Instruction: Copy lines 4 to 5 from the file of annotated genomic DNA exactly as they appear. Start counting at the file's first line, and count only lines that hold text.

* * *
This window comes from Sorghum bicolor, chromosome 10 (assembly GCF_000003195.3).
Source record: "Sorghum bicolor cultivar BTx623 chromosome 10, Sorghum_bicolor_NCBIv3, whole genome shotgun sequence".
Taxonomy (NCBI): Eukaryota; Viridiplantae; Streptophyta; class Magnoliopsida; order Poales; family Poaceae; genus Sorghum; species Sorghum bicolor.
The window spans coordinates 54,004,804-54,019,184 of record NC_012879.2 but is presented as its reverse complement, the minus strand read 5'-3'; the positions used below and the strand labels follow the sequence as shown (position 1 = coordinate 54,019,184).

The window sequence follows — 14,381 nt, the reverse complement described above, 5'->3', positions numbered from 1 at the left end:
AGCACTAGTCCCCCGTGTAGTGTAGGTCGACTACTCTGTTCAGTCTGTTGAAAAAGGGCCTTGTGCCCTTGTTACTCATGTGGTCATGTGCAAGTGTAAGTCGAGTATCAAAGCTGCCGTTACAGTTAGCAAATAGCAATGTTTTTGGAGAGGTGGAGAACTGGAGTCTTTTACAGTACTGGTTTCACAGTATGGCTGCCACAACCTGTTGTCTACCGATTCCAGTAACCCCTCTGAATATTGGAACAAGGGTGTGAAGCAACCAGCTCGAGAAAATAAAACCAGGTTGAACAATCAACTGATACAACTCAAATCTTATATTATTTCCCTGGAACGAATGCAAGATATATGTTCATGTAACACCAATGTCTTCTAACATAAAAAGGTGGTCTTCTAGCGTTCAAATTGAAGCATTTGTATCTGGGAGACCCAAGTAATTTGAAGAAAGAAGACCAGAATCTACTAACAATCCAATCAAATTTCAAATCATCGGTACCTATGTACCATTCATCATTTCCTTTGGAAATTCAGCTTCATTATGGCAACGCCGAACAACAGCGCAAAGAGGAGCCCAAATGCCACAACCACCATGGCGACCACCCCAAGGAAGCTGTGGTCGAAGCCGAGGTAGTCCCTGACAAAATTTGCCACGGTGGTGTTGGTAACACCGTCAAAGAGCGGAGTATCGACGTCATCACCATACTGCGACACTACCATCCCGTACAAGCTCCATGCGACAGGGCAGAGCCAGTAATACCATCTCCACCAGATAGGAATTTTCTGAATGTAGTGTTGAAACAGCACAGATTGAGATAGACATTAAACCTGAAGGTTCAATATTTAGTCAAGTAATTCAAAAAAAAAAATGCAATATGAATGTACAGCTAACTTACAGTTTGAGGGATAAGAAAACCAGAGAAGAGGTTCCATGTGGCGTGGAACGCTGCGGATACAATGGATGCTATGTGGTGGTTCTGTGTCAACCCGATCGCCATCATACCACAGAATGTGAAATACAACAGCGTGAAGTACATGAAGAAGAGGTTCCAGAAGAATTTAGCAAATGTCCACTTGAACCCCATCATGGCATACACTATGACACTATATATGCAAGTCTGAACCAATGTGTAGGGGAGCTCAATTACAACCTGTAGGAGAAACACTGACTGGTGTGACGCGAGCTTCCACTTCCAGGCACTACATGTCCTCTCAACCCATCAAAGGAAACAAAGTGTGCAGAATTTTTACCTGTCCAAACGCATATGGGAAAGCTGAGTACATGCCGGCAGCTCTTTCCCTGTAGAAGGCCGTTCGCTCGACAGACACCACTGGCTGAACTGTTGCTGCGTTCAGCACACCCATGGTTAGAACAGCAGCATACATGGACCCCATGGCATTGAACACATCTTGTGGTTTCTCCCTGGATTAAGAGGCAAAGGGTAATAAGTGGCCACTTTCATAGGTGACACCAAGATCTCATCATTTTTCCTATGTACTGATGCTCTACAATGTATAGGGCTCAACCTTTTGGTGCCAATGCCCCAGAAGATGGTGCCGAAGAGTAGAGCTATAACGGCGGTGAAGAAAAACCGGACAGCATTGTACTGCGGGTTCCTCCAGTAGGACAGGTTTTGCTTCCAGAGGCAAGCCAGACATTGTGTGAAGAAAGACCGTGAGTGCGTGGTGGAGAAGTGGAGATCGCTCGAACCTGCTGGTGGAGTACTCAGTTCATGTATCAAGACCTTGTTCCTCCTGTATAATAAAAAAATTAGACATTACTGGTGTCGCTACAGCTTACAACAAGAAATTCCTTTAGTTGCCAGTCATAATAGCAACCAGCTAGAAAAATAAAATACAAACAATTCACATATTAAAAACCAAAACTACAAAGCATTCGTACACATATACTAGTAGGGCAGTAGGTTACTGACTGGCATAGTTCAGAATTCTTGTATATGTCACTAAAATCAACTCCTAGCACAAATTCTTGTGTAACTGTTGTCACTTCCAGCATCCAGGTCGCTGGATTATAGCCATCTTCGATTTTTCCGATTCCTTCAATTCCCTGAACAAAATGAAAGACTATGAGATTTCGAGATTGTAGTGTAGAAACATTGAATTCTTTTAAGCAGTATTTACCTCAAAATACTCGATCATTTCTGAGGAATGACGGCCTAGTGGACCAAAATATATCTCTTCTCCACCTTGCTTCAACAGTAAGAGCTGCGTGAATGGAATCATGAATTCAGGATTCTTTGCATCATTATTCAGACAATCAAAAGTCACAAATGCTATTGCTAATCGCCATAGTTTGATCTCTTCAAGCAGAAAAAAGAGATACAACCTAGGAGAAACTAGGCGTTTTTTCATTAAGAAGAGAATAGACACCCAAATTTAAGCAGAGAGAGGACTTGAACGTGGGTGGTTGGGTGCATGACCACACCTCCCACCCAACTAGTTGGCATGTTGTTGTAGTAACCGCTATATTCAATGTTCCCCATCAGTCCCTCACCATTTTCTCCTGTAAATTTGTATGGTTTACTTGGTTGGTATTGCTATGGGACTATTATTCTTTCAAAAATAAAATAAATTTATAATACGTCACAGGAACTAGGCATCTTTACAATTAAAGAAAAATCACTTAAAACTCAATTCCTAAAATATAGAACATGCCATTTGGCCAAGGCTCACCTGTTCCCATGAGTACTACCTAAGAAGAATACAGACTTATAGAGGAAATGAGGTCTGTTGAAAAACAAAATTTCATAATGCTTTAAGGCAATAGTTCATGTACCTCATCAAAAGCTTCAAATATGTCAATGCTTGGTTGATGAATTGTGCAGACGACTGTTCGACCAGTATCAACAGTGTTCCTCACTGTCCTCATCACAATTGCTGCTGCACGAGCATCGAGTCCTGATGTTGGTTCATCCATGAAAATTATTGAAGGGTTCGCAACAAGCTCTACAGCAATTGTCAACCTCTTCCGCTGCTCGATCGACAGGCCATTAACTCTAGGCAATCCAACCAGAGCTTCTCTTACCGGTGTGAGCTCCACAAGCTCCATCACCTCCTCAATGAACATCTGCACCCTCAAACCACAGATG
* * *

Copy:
The window spans coordinates 54,004,804-54,019,184 of record NC_012879.2 but is presented as its reverse complement, the minus strand read 5'-3'; the positions used below and the strand labels follow the sequence as shown (position 1 = coordinate 54,019,184).

The window sequence follows — 14,381 nt, the reverse complement described above, 5'->3', positions numbered from 1 at the left end: